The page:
Yesterday I gave a simple overview of the recent Supreme Court opinions on same-sex marriage. I suggested that from a purely legal standpoint the arguments of the slim majority, in these two 5-4 rulings, were stretched beyond the normal limits of a (historic) legal understanding of marriage. I’m not sure, however, that this response will solve much in the end since we are culturally headed toward redefining marriage whether we agree with this direction or not.
Today I suggest that there are three simple steps that we should follow before we consider how to respond to these particular rulings and the massive culture-changing shift that is clearly underway at this time in history.
First, we should take a deep breath. Instant responses, filled with rhetorical flourish and passionate emotions, are not necessary. In fact, such responses generally solve nothing and often make matters much worse. It is easy to get caught up in the latest “hot-button” social issues and miss the much bigger picture, namely that we are waging a deeply consequential struggle with secularism. This struggle ought to be at the forefront of our response to the whole issue of marriage, which is only one part of a larger direction. Most serious Christians, progressive or conservative, recognize this problem. A growing number are earnestly seeking to do something about how secularism impacts the church and what we can do about it. The rapid decline in church attendance, our schools and seminaries and the number of people willing to enter pastoral ministry is alarming people on all sides to take a much harder look at secularism and how faith should response to it in a more holistic way.
I suggest that we resist all appeals for funds and support that are rooted in the emotive language of fear. If an appeal speaks of a battlefield, or of saving our modern culture, I instinctively throw it away. We have already poured billions of dollars into these modern “crusades.” They have not stopped a single aspect of the secular agenda from advancing, at least so far as I can tell. While we have elected a few leaders who agree with conservative moral values this has had nothing to do with Christ’s mission or kingdom, at least in the long run. Personally, I warned about this danger in a 1976 sermon, on Independence Day. I explained in that sermon on 1 Peter 2 what I saw happening to our culture, and the role that conservative Christians were going to play in this change. I felt like I was among a tiny minority at that time. To raise your voice about the toxic mixture of Zionism, American nationalism and Christian culture wars, is costly and easily misunderstood.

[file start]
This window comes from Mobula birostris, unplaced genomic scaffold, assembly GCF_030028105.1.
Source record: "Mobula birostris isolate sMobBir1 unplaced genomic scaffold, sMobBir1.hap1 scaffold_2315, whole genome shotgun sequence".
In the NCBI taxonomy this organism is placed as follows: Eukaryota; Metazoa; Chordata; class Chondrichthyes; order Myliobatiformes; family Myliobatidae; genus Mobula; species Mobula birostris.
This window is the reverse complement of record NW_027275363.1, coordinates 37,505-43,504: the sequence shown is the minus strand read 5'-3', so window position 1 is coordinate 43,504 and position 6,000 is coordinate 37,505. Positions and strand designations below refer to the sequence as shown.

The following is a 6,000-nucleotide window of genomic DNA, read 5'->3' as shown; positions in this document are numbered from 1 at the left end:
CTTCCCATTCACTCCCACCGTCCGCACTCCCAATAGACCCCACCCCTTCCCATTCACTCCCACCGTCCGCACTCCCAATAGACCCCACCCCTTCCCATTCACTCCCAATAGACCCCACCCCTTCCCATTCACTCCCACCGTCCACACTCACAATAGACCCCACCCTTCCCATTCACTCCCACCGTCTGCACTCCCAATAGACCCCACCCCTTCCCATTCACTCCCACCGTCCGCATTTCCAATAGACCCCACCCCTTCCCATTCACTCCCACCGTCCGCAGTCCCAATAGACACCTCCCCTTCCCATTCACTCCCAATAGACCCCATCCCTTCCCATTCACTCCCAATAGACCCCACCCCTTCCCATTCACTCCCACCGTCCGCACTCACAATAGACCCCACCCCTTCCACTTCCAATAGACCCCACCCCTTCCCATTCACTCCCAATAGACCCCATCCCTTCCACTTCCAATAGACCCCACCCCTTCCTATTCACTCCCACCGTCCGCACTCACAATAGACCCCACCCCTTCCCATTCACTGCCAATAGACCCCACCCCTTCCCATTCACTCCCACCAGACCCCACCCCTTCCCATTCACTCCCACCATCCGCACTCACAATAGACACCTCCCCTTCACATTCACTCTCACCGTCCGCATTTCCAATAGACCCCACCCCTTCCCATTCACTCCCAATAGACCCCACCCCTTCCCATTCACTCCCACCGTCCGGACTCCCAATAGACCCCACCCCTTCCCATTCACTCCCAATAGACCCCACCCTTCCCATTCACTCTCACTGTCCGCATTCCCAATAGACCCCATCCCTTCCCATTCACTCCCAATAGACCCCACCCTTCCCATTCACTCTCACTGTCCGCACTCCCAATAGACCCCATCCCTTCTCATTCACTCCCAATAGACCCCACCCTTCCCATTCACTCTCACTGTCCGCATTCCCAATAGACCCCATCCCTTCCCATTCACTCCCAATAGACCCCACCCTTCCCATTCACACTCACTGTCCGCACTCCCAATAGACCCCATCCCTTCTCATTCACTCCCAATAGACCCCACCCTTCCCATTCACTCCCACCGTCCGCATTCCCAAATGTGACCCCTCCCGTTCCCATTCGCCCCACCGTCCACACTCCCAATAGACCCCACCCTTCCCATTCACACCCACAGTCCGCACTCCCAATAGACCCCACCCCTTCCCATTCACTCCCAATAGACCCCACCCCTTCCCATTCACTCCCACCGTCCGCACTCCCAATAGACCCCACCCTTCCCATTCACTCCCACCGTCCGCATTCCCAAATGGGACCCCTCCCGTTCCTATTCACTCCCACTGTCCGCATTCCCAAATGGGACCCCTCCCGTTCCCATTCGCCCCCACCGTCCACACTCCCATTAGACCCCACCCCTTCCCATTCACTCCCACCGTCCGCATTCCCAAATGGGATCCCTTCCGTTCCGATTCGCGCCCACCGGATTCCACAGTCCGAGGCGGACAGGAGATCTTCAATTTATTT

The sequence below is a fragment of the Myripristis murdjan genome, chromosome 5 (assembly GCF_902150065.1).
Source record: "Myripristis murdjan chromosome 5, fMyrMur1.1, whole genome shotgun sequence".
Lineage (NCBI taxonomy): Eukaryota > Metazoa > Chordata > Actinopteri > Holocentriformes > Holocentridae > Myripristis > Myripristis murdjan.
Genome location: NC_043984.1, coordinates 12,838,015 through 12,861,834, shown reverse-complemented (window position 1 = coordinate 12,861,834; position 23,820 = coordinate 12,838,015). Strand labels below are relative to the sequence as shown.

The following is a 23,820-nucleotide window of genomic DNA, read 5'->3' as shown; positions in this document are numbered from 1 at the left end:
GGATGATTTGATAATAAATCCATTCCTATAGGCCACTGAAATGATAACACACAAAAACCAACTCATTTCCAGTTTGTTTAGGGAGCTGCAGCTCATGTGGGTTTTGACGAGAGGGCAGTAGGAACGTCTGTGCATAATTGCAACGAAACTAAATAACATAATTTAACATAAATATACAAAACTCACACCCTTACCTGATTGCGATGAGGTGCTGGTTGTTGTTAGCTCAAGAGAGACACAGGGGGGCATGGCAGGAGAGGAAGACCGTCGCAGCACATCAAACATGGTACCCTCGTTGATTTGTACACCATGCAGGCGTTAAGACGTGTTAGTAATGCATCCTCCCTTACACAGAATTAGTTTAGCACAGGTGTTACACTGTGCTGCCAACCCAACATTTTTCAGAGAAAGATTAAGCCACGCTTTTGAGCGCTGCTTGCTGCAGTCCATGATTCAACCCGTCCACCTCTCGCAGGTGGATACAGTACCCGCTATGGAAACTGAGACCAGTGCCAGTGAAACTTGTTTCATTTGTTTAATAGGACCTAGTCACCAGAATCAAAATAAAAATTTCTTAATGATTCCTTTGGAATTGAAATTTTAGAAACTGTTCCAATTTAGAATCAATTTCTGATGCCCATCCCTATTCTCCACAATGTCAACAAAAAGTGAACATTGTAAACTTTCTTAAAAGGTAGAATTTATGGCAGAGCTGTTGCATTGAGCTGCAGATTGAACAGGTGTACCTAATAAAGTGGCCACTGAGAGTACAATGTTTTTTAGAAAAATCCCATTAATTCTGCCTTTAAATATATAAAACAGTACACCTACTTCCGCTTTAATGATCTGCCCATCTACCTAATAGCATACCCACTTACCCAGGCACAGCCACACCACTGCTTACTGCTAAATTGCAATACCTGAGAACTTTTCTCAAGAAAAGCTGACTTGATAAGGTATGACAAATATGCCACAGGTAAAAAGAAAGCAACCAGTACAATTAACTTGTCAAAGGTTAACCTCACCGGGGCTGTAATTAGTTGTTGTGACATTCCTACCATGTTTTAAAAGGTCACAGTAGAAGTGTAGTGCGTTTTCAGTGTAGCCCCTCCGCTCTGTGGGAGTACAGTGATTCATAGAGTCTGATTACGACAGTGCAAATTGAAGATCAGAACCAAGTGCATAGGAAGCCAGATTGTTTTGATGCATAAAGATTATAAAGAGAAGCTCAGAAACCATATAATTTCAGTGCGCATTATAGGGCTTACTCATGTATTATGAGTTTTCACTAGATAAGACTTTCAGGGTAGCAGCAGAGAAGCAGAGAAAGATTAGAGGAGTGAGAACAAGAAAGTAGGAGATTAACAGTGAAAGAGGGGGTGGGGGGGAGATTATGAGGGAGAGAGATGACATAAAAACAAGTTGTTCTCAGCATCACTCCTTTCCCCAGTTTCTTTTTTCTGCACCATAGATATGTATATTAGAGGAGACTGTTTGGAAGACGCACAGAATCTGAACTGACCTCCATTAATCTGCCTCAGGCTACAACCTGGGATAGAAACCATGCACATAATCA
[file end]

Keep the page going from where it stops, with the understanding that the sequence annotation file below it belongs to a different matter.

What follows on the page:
Second, consider deeply what these Supreme Court rulings actually mean. Has everything changed overnight? The answer should be obvious. We have been redefining marriage (legally) for nearly fifty years. It all began with Ronald Reagan as governor of California, not with President Bill Clinton. The reaction of Christians to this issue has generally been unwise in the public marketplace of ideas and dialogue. The balance between church and state has not been overturned by this ruling. There may be a discernible shrinkage in personal liberties (privacy comes to mind here) underway as I write but on the whole the First Amendment stands strong and the courts are not likely to alter this oft-debated tension soon. We should resist fear mongering at this point like the plague and resolve to stick to the real issues. (This is also true with regard to the legal debate over the HHS mandate and required abortion coverage, a deeply contested point that is now working its way through the court system.)